This page has been archived and is no longer updated. Find out more about page archiving.
Skip to main contentAccess keys helpA-Z index
BBC Learning English Launch BBC Media Player
  • Help
  • Text only
You are in: Learning English > News English > Words in the News
Learning English - Words in the News
02 January, 2008 - Published 15:00 GMT
France introduces smoking ban

France has joined several other European countries in imposing a ban on smoking in bars, cafes and restaurants. The ban came into effect at midnight on New Year's Eve. Most people appear to have accepted the prohibition as inevitable, though there's strong resistance in rural France. Hugh Schofield reports.

Listen to the story

Here in the Point du Jour bar in the town of Cosne sur Loire in Burgundy the tobacco ban has, shall we say, not quite yet come into effect. There's a group of four or five men beside me here at the counter and they're all busy puffing away. Have no fear though, this does not mean that the ban is without teeth. The fact is that the government has given a twenty-four hour reprieve for people to bring in the New Year. And from tomorrow, everyone here concedes they will be respecting the law. If they want a ‘cloppe’ or a fag, it'll be outside on the pavement or in their cars.

It's in places like this deep in the heart of the French countryside that resistance to the smoking ban has been at its strongest. People see it here as an affront to personal liberty and as a threat to a traditional way of life centred on the village café. But the fines are large, the government says it means business.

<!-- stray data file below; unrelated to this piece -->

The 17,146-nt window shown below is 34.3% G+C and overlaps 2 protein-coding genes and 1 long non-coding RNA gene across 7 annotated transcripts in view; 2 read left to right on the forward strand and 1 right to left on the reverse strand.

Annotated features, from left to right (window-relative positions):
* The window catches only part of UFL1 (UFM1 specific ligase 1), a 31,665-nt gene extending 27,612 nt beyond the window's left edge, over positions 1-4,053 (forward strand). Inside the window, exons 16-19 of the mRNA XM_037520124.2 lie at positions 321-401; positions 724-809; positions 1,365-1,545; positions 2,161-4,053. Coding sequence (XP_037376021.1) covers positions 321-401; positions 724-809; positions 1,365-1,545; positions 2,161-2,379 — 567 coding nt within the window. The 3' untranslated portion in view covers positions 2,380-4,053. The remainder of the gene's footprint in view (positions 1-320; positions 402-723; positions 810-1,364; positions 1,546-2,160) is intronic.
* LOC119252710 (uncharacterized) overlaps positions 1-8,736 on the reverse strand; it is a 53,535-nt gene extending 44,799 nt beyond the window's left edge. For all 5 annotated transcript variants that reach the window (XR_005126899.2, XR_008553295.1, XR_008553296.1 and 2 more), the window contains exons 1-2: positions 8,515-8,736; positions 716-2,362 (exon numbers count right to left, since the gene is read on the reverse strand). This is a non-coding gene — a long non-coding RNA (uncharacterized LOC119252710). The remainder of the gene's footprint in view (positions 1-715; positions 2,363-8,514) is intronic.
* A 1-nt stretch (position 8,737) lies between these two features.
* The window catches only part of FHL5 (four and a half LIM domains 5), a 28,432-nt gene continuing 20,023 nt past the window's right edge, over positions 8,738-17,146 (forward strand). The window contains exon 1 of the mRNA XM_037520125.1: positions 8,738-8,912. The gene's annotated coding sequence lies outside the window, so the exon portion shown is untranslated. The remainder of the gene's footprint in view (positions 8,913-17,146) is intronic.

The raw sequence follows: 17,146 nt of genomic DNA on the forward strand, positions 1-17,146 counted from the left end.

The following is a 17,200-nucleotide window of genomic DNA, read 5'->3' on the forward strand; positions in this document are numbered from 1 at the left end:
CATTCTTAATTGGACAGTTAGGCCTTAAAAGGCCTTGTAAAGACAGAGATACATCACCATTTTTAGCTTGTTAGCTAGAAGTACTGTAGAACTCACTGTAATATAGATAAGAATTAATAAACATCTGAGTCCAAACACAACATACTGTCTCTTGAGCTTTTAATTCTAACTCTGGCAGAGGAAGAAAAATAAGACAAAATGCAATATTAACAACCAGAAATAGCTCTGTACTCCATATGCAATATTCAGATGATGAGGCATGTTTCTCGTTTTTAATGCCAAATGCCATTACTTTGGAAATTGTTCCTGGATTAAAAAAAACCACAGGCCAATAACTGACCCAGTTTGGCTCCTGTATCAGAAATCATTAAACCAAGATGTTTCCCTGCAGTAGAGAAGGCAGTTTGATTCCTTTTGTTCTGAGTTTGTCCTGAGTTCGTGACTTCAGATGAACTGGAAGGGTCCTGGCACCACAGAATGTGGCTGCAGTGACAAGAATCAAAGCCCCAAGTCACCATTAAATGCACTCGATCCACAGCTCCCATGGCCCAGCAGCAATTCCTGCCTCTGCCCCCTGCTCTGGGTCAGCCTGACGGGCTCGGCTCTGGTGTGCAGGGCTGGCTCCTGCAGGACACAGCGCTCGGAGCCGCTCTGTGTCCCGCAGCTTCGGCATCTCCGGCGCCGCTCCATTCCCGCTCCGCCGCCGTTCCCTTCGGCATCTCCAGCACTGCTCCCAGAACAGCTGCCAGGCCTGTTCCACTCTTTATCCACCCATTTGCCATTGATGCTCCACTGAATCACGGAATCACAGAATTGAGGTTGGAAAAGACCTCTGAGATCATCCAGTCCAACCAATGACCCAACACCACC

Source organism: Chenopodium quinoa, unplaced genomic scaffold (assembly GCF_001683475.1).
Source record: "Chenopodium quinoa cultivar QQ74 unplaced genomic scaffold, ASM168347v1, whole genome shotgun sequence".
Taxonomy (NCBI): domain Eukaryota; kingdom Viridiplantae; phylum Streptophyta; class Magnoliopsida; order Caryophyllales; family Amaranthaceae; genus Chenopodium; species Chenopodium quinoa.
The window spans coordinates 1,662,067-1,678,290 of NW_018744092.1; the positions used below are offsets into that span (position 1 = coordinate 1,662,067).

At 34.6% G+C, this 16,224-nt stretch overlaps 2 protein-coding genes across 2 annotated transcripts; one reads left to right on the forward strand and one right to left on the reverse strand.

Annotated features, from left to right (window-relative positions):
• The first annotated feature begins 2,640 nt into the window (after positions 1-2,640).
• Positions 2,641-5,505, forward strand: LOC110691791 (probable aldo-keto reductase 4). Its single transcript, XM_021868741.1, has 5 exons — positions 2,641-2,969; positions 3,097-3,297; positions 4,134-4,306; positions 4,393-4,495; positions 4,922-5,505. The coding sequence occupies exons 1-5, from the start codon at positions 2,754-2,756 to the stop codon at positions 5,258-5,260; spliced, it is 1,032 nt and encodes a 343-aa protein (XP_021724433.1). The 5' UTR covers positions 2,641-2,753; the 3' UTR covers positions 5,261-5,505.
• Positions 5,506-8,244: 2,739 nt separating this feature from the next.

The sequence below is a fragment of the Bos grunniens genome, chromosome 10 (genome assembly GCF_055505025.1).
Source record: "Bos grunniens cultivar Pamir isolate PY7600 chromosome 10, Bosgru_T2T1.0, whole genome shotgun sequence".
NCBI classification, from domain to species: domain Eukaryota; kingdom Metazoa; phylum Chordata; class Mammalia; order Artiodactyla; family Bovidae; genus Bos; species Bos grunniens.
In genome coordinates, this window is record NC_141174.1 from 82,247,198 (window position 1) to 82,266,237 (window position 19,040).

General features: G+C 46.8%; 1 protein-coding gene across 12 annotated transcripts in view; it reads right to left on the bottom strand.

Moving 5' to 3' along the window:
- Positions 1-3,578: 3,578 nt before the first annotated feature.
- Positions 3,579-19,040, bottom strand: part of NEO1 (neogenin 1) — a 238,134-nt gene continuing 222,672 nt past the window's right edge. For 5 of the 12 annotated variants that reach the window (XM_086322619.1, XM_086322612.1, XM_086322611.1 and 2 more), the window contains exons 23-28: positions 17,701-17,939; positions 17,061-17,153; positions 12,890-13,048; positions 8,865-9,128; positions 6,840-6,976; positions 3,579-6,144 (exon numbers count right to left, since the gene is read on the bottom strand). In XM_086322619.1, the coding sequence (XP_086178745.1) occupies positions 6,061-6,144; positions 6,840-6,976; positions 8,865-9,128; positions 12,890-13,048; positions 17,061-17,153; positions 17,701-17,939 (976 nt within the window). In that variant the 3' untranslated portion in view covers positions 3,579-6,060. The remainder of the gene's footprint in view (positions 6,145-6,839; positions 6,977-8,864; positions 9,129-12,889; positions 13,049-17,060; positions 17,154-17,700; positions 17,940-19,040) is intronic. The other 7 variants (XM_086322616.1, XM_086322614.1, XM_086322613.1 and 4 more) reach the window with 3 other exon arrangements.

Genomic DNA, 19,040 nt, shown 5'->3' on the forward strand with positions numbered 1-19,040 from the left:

And so from tomorrow here at the Point du Jour bar as across the rest of France, the morning coffee and cigarette will be a thing of the past.

Hugh Schofoeld, BBC News, Burgundy

Listen to the words

come into effect
officially become the law

busy puffing away
(informal) smoking cigarettes quickly

is without teeth
doesn't have serious consequences

when you're let off (or don't have to do) something for a period of time

to bring in
to celebrate

a fag
(informal) a cigarette

people feel very strongly that they don't want something (here, the ban on smoking to become the law)

an affront to personal liberty
an action which insults or offends the freedom of individuals

says it means business
is very serious about something

a thing of the past
something which no longer happens

Try a quiz on this story

For teachers
Lesson planDownload a lesson plan based on this story (82 K)
27 May, 2011
Destruction of smallpox virus delayed
25 May, 2011
Micro-finance 'misused and abused'
20 May, 2011
Lonely planets
18 May, 2011
Germany to invest in more electric cars
16 May, 2011
Argentina builds a tower of books
Other Stories